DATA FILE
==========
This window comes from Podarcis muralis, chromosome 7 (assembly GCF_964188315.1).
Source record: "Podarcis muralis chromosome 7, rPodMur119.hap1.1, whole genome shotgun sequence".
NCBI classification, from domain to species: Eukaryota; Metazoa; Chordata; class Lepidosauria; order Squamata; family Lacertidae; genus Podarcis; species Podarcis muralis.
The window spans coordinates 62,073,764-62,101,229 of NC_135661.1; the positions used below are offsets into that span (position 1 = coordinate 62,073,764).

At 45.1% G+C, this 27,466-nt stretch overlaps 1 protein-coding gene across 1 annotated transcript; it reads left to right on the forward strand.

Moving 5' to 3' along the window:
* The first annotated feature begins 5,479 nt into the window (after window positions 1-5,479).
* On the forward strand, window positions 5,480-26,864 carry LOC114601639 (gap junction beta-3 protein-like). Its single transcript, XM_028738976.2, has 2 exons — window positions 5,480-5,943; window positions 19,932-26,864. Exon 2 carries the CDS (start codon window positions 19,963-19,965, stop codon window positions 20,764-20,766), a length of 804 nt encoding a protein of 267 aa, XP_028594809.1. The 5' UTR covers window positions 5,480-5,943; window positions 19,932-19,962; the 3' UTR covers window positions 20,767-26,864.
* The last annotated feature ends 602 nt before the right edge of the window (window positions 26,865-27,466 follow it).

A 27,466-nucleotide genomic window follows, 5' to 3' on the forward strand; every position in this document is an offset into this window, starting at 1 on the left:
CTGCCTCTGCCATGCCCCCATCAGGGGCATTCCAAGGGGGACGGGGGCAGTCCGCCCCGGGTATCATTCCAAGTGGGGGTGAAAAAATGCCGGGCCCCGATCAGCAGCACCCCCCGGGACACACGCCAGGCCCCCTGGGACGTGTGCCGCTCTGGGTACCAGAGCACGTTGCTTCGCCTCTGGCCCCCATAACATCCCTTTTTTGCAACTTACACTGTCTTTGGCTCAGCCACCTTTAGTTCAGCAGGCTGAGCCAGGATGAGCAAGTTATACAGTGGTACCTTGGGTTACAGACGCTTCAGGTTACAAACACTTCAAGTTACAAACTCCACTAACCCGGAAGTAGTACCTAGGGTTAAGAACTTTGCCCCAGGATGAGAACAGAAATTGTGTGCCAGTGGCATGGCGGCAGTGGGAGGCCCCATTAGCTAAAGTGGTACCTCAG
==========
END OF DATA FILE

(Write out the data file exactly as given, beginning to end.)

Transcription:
This window comes from Podarcis muralis, chromosome 7 (assembly GCF_964188315.1).
Source record: "Podarcis muralis chromosome 7, rPodMur119.hap1.1, whole genome shotgun sequence".
NCBI classification, from domain to species: Eukaryota; Metazoa; Chordata; class Lepidosauria; order Squamata; family Lacertidae; genus Podarcis; species Podarcis muralis.
The window spans coordinates 62,073,764-62,101,229 of NC_135661.1; the positions used below are offsets into that span (position 1 = coordinate 62,073,764).

At 45.1% G+C, this 27,466-nt stretch overlaps 1 protein-coding gene across 1 annotated transcript; it reads left to right on the forward strand.

Moving 5' to 3' along the window:
* The first annotated feature begins 5,479 nt into the window (after window positions 1-5,479).
* On the forward strand, window positions 5,480-26,864 carry LOC114601639 (gap junction beta-3 protein-like). Its single transcript, XM_028738976.2, has 2 exons — window positions 5,480-5,943; window positions 19,932-26,864. Exon 2 carries the CDS (start codon window positions 19,963-19,965, stop codon window positions 20,764-20,766), a length of 804 nt encoding a protein of 267 aa, XP_028594809.1. The 5' UTR covers window positions 5,480-5,943; window positions 19,932-19,962; the 3' UTR covers window positions 20,767-26,864.
* The last annotated feature ends 602 nt before the right edge of the window (window positions 26,865-27,466 follow it).

A 27,466-nucleotide genomic window follows, 5' to 3' on the forward strand; every position in this document is an offset into this window, starting at 1 on the left:
CTGCCTCTGCCATGCCCCCATCAGGGGCATTCCAAGGGGGACGGGGGCAGTCCGCCCCGGGTATCATTCCAAGTGGGGGTGAAAAAATGCCGGGCCCCGATCAGCAGCACCCCCCGGGACACACGCCAGGCCCCCTGGGACGTGTGCCGCTCTGGGTACCAGAGCACGTTGCTTCGCCTCTGGCCCCCATAACATCCCTTTTTTGCAACTTACACTGTCTTTGGCTCAGCCACCTTTAGTTCAGCAGGCTGAGCCAGGATGAGCAAGTTATACAGTGGTACCTTGGGTTACAGACGCTTCAGGTTACAAACACTTCAAGTTACAAACTCCACTAACCCGGAAGTAGTACCTAGGGTTAAGAACTTTGCCCCAGGATGAGAACAGAAATTGTGTGCCAGTGGCATGGCGGCAGTGGGAGGCCCCATTAGCTAAAGTGGTACCTCAG